This week in a meeting with President Trump, Washington Governor Jay Inslee recommended our state’s “extreme risk protection orders” as a way to keep guns away from people in crisis. Inslee said the orders have been “supremely effective” at allowing families to get firearms away from people at risk of harming themselves or others.
“It involves a judicial decision, it involves a hearing, and it has saved lives I’m sure in the state of Washington,” Inslee said.
But while supporters are optimistic, those orders are just getting off the ground here. And no one knows exactly how many times people have sought an order like this throughout the state. Estimates are in the dozens.
Voters approved creation of “extreme risk protection orders” by passing Initiative 1491 in 2016.
Kim Wyatt, a senior prosecutor in King County, is part of the implementation effort that involves getting the word out to everyone.
“In large part even law enforcement and certainly the public are unaware of what we call an ERPO,” she said. As of last summer, she knew of approximately 18 orders filed statewide. And her office has been involved in about 10 since then just in King County.
Wyatt said one recent case shows how time-consuming and complex the enforcement can be.
“We had a respondent that was demonstrating some unstable behavior,” she said. “He had a series of disturbances with neighbors and other individuals and there was an escalation in his behavior to an actual assault. And law enforcement knew this individual had a firearm because they had seen the firearm on prior calls.” They also searched records to confirm that the man had purchased a firearm and obtained a concealed pistol license.
Persuading the man to peacefully surrender his gun took repeated visits from law enforcement and was “a little bit of struggle,” Wyatt said.
“At first I don’t believe he would answer the door. Then I think they reached out to family members, got a little more information, and then went back out and were able to present the order to him calmly, and he turned it over.”
This process did not result in any criminal charges.
Sandra Shanahan with the King County Prosecutor’s office said that’s crucial: families are much more willing to seek these orders if they can do so without having their family member arrested.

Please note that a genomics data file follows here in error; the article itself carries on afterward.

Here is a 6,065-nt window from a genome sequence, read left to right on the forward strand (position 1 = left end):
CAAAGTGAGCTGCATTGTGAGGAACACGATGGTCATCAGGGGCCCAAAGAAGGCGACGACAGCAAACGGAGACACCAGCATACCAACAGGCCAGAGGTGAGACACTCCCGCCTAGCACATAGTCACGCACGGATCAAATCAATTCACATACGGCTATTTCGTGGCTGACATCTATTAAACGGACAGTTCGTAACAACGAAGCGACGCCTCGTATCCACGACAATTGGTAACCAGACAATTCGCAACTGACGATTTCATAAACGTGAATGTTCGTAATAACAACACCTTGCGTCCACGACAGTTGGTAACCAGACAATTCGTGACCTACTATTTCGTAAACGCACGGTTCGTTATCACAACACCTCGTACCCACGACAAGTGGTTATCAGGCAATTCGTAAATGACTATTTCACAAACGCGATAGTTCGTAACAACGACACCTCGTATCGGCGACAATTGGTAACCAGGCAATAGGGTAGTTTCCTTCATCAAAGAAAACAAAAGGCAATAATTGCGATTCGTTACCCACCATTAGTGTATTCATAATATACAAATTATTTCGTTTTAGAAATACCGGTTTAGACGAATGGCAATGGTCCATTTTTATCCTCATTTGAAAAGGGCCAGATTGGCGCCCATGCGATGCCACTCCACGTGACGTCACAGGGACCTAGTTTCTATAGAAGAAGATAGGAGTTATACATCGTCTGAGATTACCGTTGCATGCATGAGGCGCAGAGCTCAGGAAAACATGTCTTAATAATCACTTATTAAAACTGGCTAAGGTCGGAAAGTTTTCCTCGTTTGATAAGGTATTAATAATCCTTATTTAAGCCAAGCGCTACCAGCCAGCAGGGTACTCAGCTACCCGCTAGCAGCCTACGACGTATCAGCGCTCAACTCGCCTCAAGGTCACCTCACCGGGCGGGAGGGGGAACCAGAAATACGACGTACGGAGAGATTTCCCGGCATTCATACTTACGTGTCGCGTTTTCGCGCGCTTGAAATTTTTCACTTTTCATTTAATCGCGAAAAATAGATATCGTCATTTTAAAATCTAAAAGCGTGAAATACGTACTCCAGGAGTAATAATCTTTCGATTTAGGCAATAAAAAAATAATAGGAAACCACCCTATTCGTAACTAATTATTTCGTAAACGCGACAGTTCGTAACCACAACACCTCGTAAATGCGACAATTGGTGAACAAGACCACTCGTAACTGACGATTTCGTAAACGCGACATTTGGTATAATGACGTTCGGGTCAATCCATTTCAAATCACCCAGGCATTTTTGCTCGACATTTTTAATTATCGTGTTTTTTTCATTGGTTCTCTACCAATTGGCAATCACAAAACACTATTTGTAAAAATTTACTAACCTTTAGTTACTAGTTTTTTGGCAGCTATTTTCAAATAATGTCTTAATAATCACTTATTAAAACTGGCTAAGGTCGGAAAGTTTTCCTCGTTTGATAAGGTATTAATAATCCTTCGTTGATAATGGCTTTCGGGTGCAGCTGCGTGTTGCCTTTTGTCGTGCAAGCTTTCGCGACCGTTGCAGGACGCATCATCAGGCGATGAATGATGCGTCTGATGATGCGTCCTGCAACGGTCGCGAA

“They’re loathe to call the police to get criminal involvement, but they want to get help for their family member and don’t really see a clear path,” she said.
David Combs campaigned against Initiative 1491 out of concerns that it would stigmatize people with mental illness and unfairly curb their rights. Combs said he’s concerned that the orders allow even other people’s guns to be removed from the household.
But Wyatt said that can be necessary. “The safest thing is to make a clear line rule that you cannot be in a home with firearms,” she said.
Shanahan added that those other owners can get their firearms returned. “That person would be able to go to law enforcement and have them placed somewhere else off-site so that they’re secured and they’re not accessible to the respondent,” she said.
She said anyone needing more information about the orders can contact the prosecutor’s office at firstname.lastname@example.org.
Washington is one of five states where judges can temporarily take guns away from people in crisis.
The Second Amendment Foundation which promotes gun rights did not respond to a request for comment on the use of the new orders so far. However, the foundation’s founder Alan Gottlieb recently told NPR that King County’s new enforcement measures around gun surrenders in general have not raised concerns.
"We've had no complaints from anybody in the public that King County has violated anybody's rights," he said. "We also don't want guns in the hands of prohibited people."